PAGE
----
Isolation, Characterization, and Phylogenetic Analysis of Two New Porcine Parvovirus 1 Isolates from Northern China.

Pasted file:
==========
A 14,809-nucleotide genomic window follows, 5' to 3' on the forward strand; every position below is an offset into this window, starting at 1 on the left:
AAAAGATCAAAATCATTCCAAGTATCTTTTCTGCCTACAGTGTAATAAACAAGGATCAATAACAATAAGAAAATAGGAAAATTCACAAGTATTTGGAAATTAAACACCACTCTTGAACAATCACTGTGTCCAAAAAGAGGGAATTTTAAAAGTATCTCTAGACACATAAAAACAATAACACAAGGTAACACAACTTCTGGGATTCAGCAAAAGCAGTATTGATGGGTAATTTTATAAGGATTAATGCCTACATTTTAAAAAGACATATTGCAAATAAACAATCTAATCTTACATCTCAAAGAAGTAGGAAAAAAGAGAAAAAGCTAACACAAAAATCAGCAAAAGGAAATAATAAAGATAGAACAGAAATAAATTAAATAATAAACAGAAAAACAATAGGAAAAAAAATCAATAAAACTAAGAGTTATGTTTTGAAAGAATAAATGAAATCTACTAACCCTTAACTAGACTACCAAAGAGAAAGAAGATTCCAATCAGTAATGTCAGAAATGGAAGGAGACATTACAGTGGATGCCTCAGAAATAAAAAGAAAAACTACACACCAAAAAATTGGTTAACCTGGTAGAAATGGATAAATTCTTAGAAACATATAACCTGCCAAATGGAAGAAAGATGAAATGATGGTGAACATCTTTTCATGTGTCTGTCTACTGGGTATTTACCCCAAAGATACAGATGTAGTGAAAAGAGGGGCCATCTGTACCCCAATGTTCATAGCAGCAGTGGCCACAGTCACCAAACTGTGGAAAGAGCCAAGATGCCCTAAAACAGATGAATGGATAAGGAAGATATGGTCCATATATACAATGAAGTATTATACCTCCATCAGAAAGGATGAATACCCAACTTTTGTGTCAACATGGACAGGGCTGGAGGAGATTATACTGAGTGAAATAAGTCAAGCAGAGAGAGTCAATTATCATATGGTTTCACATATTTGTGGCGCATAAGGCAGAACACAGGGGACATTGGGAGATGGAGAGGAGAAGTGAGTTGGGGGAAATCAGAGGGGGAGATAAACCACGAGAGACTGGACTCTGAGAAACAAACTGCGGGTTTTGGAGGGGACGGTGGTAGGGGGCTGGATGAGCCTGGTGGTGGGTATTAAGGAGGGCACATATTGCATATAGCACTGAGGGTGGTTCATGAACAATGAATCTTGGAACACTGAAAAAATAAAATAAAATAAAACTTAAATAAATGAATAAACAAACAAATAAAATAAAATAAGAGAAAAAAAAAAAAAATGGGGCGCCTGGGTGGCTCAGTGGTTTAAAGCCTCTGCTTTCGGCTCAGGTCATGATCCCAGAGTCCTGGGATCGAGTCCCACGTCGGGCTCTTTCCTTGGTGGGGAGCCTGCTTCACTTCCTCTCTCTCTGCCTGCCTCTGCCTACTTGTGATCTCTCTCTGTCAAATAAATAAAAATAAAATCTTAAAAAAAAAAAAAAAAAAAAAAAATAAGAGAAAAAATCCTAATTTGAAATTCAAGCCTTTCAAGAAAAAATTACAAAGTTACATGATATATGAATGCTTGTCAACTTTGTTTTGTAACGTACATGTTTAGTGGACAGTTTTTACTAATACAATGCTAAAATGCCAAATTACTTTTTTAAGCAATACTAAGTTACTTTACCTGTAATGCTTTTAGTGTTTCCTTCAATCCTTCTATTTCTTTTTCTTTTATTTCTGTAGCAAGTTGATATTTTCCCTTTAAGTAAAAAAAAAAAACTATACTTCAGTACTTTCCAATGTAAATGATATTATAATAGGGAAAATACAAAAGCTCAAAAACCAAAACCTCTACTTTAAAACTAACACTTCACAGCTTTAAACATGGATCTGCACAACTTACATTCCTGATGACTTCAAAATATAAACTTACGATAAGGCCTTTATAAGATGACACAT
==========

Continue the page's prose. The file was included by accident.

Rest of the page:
Porcine parvovirus (PPV) is a pathogen of infectious reproductive disease, which can cause stillbirth, mummification, embryo death, and infertility (SMEDI) syndrome in pigs. The objective of this study was to gain new insights into the evolution and phylogeny of the PPV1 genome. In this study, we isolated two new PPV1 (HLJ202108-Y and SDLC202109) from northern China and sequenced their whole genomes. The new isolates were found to have three amino acid substitutions (K195R, K562R, and S578P) in nonstructural protein 1. The VP2 amino acid site contained nine nonsynonymous substitutions, including six substitutions of the Kresse strain corresponding to the NADL-2 strain and three substitutions of A414S, S436T, and N555K. Genetic evolution analysis was conducted on 107 reference sequences available in the GenBank database, and 4-5 PPV1 taxa were defined. The new isolates were in the same phylogenetic cluster as strain 27a. The changes in the cluster, specifically marker amino acids, and their potential role in enhancing pathogenicity are discussed in this study. Furthermore, the evolutionary tree map results showed that the strains in China were evolving in two directions: one was becoming increasingly similar to early NADL-2 strains, while the other was evolving toward 27a-like strains. We also compared the proliferation ability of the isolated strains in susceptible cells by analyzing the multistep growth curves. The results showed that the virulence titer of the mutant strain was high. In summary, this study introduced the latest changes in PPV and discussed the virus characteristics that were considered to affect virulence.
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